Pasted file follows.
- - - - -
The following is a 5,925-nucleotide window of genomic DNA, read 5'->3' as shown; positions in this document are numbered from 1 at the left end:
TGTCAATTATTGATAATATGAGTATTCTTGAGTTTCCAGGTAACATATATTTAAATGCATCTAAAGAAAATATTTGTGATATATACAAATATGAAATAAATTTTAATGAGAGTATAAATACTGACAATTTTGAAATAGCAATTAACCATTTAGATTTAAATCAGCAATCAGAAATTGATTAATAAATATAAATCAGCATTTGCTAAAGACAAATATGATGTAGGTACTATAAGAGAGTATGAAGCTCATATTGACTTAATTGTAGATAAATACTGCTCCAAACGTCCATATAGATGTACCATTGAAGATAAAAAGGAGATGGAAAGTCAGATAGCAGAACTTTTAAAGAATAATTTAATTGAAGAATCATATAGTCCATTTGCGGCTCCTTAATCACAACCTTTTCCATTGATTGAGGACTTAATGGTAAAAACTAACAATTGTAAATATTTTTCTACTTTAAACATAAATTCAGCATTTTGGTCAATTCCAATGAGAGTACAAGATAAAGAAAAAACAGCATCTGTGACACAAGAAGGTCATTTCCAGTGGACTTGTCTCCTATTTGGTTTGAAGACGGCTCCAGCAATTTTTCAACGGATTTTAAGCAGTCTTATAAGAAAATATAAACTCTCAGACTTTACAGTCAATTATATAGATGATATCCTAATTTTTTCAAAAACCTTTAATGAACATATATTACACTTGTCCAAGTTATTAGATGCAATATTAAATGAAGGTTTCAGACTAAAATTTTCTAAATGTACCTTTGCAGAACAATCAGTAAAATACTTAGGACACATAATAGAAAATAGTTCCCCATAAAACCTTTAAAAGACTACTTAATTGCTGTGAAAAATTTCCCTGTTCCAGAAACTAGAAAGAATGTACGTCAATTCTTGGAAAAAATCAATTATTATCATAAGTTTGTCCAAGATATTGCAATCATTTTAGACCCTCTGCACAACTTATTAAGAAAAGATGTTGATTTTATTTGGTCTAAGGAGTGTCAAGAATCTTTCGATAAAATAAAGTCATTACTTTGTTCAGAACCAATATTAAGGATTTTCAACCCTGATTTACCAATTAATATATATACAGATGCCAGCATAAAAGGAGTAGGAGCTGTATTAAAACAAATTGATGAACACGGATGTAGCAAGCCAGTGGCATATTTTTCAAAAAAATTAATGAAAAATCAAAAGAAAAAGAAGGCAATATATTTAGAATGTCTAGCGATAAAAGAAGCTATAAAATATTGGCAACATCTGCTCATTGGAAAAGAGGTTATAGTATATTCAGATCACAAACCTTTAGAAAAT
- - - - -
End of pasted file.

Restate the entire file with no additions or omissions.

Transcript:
The following is a 5,925-nucleotide window of genomic DNA, read 5'->3' as shown; positions in this document are numbered from 1 at the left end:
TGTCAATTATTGATAATATGAGTATTCTTGAGTTTCCAGGTAACATATATTTAAATGCATCTAAAGAAAATATTTGTGATATATACAAATATGAAATAAATTTTAATGAGAGTATAAATACTGACAATTTTGAAATAGCAATTAACCATTTAGATTTAAATCAGCAATCAGAAATTGATTAATAAATATAAATCAGCATTTGCTAAAGACAAATATGATGTAGGTACTATAAGAGAGTATGAAGCTCATATTGACTTAATTGTAGATAAATACTGCTCCAAACGTCCATATAGATGTACCATTGAAGATAAAAAGGAGATGGAAAGTCAGATAGCAGAACTTTTAAAGAATAATTTAATTGAAGAATCATATAGTCCATTTGCGGCTCCTTAATCACAACCTTTTCCATTGATTGAGGACTTAATGGTAAAAACTAACAATTGTAAATATTTTTCTACTTTAAACATAAATTCAGCATTTTGGTCAATTCCAATGAGAGTACAAGATAAAGAAAAAACAGCATCTGTGACACAAGAAGGTCATTTCCAGTGGACTTGTCTCCTATTTGGTTTGAAGACGGCTCCAGCAATTTTTCAACGGATTTTAAGCAGTCTTATAAGAAAATATAAACTCTCAGACTTTACAGTCAATTATATAGATGATATCCTAATTTTTTCAAAAACCTTTAATGAACATATATTACACTTGTCCAAGTTATTAGATGCAATATTAAATGAAGGTTTCAGACTAAAATTTTCTAAATGTACCTTTGCAGAACAATCAGTAAAATACTTAGGACACATAATAGAAAATAGTTCCCCATAAAACCTTTAAAAGACTACTTAATTGCTGTGAAAAATTTCCCTGTTCCAGAAACTAGAAAGAATGTACGTCAATTCTTGGAAAAAATCAATTATTATCATAAGTTTGTCCAAGATATTGCAATCATTTTAGACCCTCTGCACAACTTATTAAGAAAAGATGTTGATTTTATTTGGTCTAAGGAGTGTCAAGAATCTTTCGATAAAATAAAGTCATTACTTTGTTCAGAACCAATATTAAGGATTTTCAACCCTGATTTACCAATTAATATATATACAGATGCCAGCATAAAAGGAGTAGGAGCTGTATTAAAACAAATTGATGAACACGGATGTAGCAAGCCAGTGGCATATTTTTCAAAAAAATTAATGAAAAATCAAAAGAAAAAGAAGGCAATATATTTAGAATGTCTAGCGATAAAAGAAGCTATAAAATATTGGCAACATCTGCTCATTGGAAAAGAGGTTATAGTATATTCAGATCACAAACCTTTAGAAAAT